Nvidia implemented a special system to reduce the hash rate of Ethereum mining on its new RTX 3060 graphics card last month. It was supposed to limit mining performance by around 50 percent, but multiple reports now claim cryptominers have bypassed the protection.
Japanese site PC Watch first revealed that Nvidia’s protections can be bypassed without needing to modify a driver or BIOS. ComputerBase has since confirmed PC Watch’s report and revealed that Nvidia’s latest 470.05 beta driver is automatically unlocking performance for most RTX 3060 owners. Andreas Schilling, an editor at Hardwareluxx, has also backed up these findings.
A variety of RTX 3060 cards seem to be working with this beta driver
The beta driver appears to unlock Ethereum mining performance across a variety of RTX 3060 cards, which was likely not what Nvidia had planned for its test drivers. The 470.05 driver is designed for developers to test the Windows Subsystem for Linux (WSL) performance and new features like OpenCL 3.0 support.
Nvidia originally restricted RTX 3060 mining performance in an attempt to steer cryptominers away from purchasing the cards. Nvidia is offering a new Cryptocurrency Mining Processor (CMP) for Ethereum miners instead. The beta driver bypass of Ethereum mining performance will certainly make the cards more attractive to cryptominers now.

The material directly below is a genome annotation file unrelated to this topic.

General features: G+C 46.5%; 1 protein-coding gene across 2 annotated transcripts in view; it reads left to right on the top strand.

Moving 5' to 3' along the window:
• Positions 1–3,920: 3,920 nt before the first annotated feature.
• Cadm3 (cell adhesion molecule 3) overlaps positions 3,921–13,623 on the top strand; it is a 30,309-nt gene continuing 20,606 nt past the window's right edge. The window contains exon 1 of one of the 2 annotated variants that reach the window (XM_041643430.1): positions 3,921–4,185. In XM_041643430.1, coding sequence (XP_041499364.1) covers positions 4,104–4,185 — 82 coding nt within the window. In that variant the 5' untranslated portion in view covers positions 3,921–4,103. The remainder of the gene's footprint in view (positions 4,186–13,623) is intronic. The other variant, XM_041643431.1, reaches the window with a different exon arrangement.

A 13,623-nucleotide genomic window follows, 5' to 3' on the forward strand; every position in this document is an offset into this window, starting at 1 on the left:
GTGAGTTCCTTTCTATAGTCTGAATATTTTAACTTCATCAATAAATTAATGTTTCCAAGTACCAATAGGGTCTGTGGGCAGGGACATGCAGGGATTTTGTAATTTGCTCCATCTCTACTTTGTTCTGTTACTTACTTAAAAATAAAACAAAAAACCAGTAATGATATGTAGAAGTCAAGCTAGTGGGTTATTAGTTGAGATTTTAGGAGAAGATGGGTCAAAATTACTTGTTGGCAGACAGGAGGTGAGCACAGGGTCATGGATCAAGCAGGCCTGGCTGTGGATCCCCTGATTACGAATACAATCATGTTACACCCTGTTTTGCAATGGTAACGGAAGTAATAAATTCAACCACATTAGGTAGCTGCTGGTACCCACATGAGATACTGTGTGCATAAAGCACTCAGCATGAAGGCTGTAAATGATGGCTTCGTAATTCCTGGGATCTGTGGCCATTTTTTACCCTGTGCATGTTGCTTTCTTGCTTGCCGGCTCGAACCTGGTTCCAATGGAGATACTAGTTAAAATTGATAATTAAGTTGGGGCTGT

Nvidia seemed confident in its software restrictions to nerf RTX 3060 mining performance. “It’s not just a driver thing,” said Bryan Del Rizzo, Nvidia’s head of communications, last month. “There is a secure handshake between the driver, the RTX 3060 silicon, and the BIOS (firmware) that prevents removal of the hash rate limiter.”
Nvidia has now confirmed that it accidentally released this driver with an unlock for mining. “A developer driver inadvertently included code used for internal development which removes the hash rate limiter on RTX 3060 in some configurations,” says a Nvidia spokesperson in a statement to The Verge. “The driver has been removed.”
Update, March 16th 6:10AM ET: Article updated with a statement from Nvidia.